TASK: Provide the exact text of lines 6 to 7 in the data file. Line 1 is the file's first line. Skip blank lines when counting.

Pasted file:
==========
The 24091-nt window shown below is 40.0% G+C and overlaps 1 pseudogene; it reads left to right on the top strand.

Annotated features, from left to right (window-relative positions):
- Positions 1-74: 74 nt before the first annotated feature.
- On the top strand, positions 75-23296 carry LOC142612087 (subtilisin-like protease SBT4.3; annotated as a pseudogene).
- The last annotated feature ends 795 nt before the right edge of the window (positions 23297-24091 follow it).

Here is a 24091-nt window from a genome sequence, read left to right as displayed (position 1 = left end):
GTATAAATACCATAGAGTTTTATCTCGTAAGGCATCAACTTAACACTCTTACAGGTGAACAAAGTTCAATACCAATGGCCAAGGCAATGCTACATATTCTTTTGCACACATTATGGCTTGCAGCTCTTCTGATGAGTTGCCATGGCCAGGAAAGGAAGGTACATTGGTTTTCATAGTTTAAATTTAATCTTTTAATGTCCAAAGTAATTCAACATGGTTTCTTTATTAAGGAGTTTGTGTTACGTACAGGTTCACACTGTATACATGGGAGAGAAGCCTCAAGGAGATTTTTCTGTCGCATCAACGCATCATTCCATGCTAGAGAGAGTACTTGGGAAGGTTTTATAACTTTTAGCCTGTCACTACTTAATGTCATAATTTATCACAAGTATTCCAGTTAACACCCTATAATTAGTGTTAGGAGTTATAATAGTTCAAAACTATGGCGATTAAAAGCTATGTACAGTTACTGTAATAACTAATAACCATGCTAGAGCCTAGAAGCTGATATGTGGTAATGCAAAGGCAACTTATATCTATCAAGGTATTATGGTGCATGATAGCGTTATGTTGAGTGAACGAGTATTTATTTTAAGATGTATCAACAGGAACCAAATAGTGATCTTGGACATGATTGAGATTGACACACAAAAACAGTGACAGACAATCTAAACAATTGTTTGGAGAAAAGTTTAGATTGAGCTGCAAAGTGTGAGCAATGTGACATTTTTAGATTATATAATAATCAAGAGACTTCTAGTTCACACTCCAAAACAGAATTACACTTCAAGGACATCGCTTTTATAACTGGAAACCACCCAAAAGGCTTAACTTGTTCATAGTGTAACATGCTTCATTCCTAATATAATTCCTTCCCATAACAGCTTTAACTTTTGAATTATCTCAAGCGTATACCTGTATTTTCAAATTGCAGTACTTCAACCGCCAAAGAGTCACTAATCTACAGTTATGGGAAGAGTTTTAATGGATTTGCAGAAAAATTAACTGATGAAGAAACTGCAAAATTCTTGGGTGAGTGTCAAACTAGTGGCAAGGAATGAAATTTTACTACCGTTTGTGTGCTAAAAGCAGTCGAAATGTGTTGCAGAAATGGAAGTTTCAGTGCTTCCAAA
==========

Here is a 24091-nt window from a genome sequence, read left to right as displayed (position 1 = left end):
GTATAAATACCATAGAGTTTTATCTCGTAAGGCATCAACTTAACACTCTTACAGGTGAACAAAGTTCAATACCAATGGCCAAGGCAATGCTACATATTCTTTTGCACACATTATGGCTTGCAGCTCTTCTGATGAGTTGCCATGGCCAGGAAAGGAAGGTACATTGGTTTTCATAGTTTAAATTTAATCTTTTAATGTCCAAAGTAATTCAACATGGTTTCTTTATTAAGGAGTTTGTGTTACGTACAGGTTCACACTGTATACATGGGAGAGAAGCCTCAAGGAGATTTTTCTGTCGCATCAACGCATCATTCCATGCTAGAGAGAGTACTTGGGAAGGTTTTATAACTTTTAGCCTGTCACTACTTAATGTCATAATTTATCACAAGTATTCCAGTTAACACCCTATAATTAGTGTTAGGAGTTATAATAGTTCAAAACTATGGCGATTAAAAGCTATGTACAGTTACTGTAATAACTAATAACCATGCTAGAGCCTAGAAGCTGATATGTGGTAATGCAAAGGCAACTTATATCTATCAAGGTATTATGGTGCATGATAGCGTTATGTTGAGTGAACGAGTATTTATTTTAAGATGTATCAACAGGAACCAAATAGTGATCTTGGACATGATTGAGATTGACACACAAAAACAGTGACAGACAATCTAAACAATTGTTTGGAGAAAAGTTTAGATTGAGCTGCAAAGTGTGAGCAATGTGACATTTTTAGATTATATAATAATCAAGAGACTTCTAGTTCACACTCCAAAACAGAATTACACTTCAAGGACATCGCTTTTATAACTGGAAACCACCCAAAAGGCTTAACTTGTTCATAGTGTAACATGCTTCATTCCTAATATAATTCCTTCCCATAACAGCTTTAACTTTTGAATTATCTCAAGCGTATACCTGTATTTTCAAATTGCAGTACTTCAACCGCCAAAGAGTCACTAATCTACAGTTATGGGAAGAGTTTTAATGGATTTGCAGAAAAATTAACTGATGAAGAAACTGCAAAATTCTTGGGTGAGTGTCAAACTAGTGGCAAGGAATGAAATTTTACTACCGTTTGTGTGCTAAAAGCAGTCGAAATGTGTTGCAGAAATGGAAGTTTCAGTGCTTCCAAA